Paying for the Services You Love

Posted by Matt Birchler
— 2 min read
Paying for the Services You Love

I signed up for Pinboard a decade ago and at the time I was able to pay once for lifetime access. Since then I've used the site on and off as a way to save my links for later. In the past year I've started a newsletter all about interesting stuff online, and Pinboard has been a core tool in my workflow for that weekly project. I've gotten a ton of value for something I paid like $20 for in 2009.

Earlier this week I got an email from Maciej Ceglowski, the guy who created and runs Pinboard. The email started:

My name is Maciej, I run the bookmarking site Pinboard, and I’m writing to ask for your help.

And followed up with:

In 2015, I changed Pinboard over to a subscription site, where even “basic” users (who don’t use the archiving feature) have to pay an annual fee. But I did not make this change retroactive, since that felt like going back on a promise.

Today I’m asking you to voluntarily change the way you use the site by going to and converting your account to a ‘modern’ one, the kind you have to pay for every year.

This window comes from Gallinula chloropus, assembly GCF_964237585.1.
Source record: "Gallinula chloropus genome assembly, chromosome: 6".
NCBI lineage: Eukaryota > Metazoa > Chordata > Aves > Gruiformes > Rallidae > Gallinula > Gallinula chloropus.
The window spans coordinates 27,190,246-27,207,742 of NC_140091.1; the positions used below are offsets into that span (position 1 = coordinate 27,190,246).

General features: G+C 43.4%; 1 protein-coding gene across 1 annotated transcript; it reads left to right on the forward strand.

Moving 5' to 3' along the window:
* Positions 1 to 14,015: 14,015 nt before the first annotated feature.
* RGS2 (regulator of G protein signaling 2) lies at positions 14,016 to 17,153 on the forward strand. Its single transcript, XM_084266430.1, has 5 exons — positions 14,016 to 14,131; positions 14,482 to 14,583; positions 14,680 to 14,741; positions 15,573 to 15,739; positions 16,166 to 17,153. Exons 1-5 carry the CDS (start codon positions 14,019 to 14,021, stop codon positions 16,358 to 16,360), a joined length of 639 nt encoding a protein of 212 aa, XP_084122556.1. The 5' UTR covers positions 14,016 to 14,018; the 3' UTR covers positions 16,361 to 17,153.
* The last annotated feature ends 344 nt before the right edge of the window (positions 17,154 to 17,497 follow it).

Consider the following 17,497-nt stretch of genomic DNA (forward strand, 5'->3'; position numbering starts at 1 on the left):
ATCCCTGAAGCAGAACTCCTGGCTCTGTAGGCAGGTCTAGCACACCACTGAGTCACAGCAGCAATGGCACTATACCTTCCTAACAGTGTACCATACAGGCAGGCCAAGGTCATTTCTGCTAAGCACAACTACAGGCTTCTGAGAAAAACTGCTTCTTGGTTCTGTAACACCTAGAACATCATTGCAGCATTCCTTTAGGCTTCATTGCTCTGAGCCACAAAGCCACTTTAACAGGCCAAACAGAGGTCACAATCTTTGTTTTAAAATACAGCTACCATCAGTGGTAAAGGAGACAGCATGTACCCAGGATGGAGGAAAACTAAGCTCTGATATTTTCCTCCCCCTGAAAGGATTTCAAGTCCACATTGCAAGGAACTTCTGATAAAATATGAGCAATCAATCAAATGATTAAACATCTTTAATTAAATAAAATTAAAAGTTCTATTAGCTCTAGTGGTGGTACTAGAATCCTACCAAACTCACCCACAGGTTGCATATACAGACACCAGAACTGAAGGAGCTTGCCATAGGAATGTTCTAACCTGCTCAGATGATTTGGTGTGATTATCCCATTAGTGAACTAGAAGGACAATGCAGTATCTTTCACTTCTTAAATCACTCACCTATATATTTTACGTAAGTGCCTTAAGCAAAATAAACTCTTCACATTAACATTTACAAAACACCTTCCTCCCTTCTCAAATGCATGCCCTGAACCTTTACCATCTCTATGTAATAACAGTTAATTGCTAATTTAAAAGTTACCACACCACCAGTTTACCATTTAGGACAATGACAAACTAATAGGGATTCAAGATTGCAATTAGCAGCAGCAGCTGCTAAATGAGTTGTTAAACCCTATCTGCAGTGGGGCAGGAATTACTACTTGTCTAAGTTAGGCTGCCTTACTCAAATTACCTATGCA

Let me explain why:

He goes on from there to explain how the business runs and how this split in user bases impacts all users. A part of me was like, "I can keep using it for free? Seems like a great opportunity!" But then I was reminded that this is a perfect test of the idea that I often expound that "you should be happy to pay for the software that brings you value."

Does Pinboard bring me value? Yes, absolutely.

So then there's the balance of the purely logical part of my brain that says:

You should not pay a penny more for anything than you absolutely have to. This guy is saying payment is voluntary and I already paid for this, so I'm not paying a dime. Deal with it.

But on the other hand I love Pinboard, it's the sort of indie app built on "old web" principles of privacy, it's run by one person, it's reliable, and I want to see it keep existing for as long as possible. Besides, I'm lucky enough to be able to consider "do I want to pay this?" rather than "can I pay this?" which I'm sure many people getting the same email would be asking themselves.

Anyway, long story short: